It’s been a bad week for Volkswagen (OTC: VLKAY) CEO Martin Winterkorn. This time last week, Winterkorn was gainfully, and likely contentedly, employed at the German auto giant he headed. Today, Winterkorn is unemployed, having resigned his post in haste and with some disgrace.volkswagen-dividend
Volkswagen shareholders can feel Winterkorn’s pain, though they hardly empathize with it. Last week, they owned shares (ADRs, to be specific) that were changing hands for around $37 each. Today, these same shares trade around $27. Some $22 billion in equity market cap has been obliterated.
Volkswagen blew it, and in a stupid way: Company operatives manipulated the software on several diesel-powered models to show reduced nitrogen oxide emissions when tested in a lab.
The deception was soon revealed. CARB (California Resources Board) was one of the first to blow the whistle.
(Why regulators failed to pick up the discrepancy in the test lab is another matter.)
Volkswagen’s actions were stupid, but less nefarious than they appear.
Internal combustion engines are incredibly clean, while EPA and CARB diktats are incredibly stringent. We are dealing with a percentage of less than 1% of an engine’s exhaust. No one was in danger of being choked out.
At the same time, Volkswagen’s engines likely ran better than they would have if Volkswagen (and the other automakers) wasn’t forced to adhere to ridiculously low emissions standards. (Keep in mind, too, that diesel engines get 10 to 15 miles more per gallon than comparable gasoline-powered engines.)
Anyway, the damage has been done, and now the make-work for lawyers, the payoffs to consumer-watch groups and the lining of government agency pockets begins. Volkswagen has set aside $7.3 billion in an initial estimate of fines and costs it will need to make it all go away.
The final tab to Volkswagen will likely climb, but whatever it is, it won’t cripple the company. Volkswagen is simply too big to fail: The company generates $250 billion in annual revenue and employs nearly 600,000 people worldwide. Volkswagen is larger in market cap and generates more annual revenue than either Ford (NYSE: F) or General Motors (NYSE: GM).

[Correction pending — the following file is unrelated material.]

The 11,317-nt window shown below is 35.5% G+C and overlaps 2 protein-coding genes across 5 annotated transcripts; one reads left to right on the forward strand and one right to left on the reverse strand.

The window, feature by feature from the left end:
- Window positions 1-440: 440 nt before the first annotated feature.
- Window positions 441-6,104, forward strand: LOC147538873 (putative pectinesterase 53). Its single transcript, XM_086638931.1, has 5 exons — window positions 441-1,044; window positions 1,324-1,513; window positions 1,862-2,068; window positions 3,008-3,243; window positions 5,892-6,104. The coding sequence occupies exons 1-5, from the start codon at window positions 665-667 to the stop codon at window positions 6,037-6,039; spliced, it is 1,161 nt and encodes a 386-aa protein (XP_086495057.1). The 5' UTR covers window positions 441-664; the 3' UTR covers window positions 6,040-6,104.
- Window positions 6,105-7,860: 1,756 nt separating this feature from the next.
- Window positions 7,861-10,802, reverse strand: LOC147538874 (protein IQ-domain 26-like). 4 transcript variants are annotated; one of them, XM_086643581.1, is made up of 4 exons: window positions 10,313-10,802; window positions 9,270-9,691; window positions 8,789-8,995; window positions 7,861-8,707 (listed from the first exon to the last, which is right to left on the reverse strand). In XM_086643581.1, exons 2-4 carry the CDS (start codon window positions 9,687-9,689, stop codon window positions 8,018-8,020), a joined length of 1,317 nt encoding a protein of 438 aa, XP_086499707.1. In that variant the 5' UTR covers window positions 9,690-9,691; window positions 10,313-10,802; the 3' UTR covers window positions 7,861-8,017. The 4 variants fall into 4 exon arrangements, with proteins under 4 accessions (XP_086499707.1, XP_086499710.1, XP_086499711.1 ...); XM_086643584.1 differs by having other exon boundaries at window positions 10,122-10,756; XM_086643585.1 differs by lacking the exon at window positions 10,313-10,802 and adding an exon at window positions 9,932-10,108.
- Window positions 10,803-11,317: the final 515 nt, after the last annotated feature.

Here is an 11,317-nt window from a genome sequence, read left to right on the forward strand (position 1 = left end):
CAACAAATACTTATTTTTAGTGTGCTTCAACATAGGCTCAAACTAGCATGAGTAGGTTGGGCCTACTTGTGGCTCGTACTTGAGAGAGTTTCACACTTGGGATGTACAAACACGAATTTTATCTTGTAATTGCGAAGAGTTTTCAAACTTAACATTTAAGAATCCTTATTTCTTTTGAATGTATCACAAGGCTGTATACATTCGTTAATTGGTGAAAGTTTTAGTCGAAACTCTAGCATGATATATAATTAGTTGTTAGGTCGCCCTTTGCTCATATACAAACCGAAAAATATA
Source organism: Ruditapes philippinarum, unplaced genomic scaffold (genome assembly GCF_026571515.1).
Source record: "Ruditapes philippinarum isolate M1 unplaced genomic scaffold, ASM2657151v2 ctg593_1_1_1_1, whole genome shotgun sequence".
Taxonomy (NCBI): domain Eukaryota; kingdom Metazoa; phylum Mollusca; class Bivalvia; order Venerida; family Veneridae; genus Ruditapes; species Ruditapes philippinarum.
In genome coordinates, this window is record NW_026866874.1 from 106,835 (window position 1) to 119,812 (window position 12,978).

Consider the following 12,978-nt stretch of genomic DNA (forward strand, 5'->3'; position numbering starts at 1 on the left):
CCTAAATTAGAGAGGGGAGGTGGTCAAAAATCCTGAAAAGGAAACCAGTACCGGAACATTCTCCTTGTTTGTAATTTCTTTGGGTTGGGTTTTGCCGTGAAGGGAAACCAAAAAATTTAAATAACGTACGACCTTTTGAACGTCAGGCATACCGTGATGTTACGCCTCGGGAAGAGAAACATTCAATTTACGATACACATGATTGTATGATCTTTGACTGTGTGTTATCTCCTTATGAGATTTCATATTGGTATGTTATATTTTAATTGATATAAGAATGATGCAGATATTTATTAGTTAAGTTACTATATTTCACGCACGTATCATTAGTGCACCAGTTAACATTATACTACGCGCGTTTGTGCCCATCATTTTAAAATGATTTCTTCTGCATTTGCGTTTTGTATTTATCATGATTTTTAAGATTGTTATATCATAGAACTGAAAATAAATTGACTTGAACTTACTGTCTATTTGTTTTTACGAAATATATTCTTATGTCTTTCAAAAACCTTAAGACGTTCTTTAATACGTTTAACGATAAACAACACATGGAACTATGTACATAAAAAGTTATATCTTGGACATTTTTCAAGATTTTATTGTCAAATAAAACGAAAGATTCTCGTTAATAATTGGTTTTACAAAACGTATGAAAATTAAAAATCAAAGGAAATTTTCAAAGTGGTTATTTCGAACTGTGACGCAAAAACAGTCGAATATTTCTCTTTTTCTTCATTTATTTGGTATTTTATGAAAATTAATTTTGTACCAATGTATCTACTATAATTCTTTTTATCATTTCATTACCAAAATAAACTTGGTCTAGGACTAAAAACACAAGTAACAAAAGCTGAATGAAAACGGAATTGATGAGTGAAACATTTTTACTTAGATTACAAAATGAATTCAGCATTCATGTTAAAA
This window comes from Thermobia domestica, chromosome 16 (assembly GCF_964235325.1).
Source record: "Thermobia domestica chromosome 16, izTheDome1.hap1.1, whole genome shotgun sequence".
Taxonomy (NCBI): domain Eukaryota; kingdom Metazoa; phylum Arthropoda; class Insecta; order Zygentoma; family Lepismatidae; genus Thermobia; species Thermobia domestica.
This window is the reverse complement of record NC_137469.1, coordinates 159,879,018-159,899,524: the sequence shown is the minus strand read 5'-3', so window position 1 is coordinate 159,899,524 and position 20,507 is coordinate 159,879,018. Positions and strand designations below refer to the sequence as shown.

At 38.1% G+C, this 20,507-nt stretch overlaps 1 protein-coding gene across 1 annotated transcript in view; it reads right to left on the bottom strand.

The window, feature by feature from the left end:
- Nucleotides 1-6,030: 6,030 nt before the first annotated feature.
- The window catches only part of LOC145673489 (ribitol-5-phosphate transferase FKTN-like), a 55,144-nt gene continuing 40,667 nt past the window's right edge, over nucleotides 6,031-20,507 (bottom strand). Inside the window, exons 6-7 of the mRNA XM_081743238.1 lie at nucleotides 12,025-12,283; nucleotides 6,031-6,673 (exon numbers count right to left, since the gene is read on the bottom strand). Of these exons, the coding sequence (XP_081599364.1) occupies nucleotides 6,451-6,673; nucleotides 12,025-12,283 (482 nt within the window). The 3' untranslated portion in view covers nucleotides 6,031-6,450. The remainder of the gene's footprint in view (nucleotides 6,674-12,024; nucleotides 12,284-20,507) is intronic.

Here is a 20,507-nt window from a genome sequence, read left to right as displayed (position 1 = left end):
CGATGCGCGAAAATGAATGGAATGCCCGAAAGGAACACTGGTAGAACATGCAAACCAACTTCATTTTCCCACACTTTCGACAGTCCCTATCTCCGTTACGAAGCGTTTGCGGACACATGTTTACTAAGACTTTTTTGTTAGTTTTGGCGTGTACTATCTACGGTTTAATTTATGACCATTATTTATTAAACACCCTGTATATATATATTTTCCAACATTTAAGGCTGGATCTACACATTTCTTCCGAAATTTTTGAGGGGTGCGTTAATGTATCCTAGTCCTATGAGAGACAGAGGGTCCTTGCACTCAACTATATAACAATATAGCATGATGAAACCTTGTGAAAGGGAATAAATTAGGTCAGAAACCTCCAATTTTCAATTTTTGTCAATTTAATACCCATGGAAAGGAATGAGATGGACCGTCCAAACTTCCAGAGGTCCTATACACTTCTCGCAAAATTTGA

So, the answer is “yes,” Volkswagen’s 4% dividend yield is worth the risk. Thanks to the recent sell-off, Volkswagen shares trade where they traded in late 2011. In addition, they trade at half of where they traded as recently as this past March.
The Volkswagen dividend, paid annually in June, has always been covered by earnings. Over the trailing 12 months, Volkswagen paid $1.10 per share in dividends. Earnings were $5.10 per share.
Of course, the costs associated with fines, litigation, recalls and reputation rehabilitation will weigh on earnings in the near term. Much of these costs, though, will be mitigated by liability insurance and time – money will be doled out in discrete increments, not in a lump sum.
Time will help Volkswagen in other ways. Time erodes memories, and memories are short. Do you remember GM’s ignition-switch fiasco last year? I didn’t think so. GM shares subsequently rallied, though the company had to pay $2 billion to make it all go away.
GM was a buy in 2014; Volkswagen is a buy today. In six months no one will have a clue that nitrogen oxide is emitted from internal combustion engines. That’s good news for new Volkswagen shareholders.
— Steve Mauzy
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Source: Wyatt Investment Research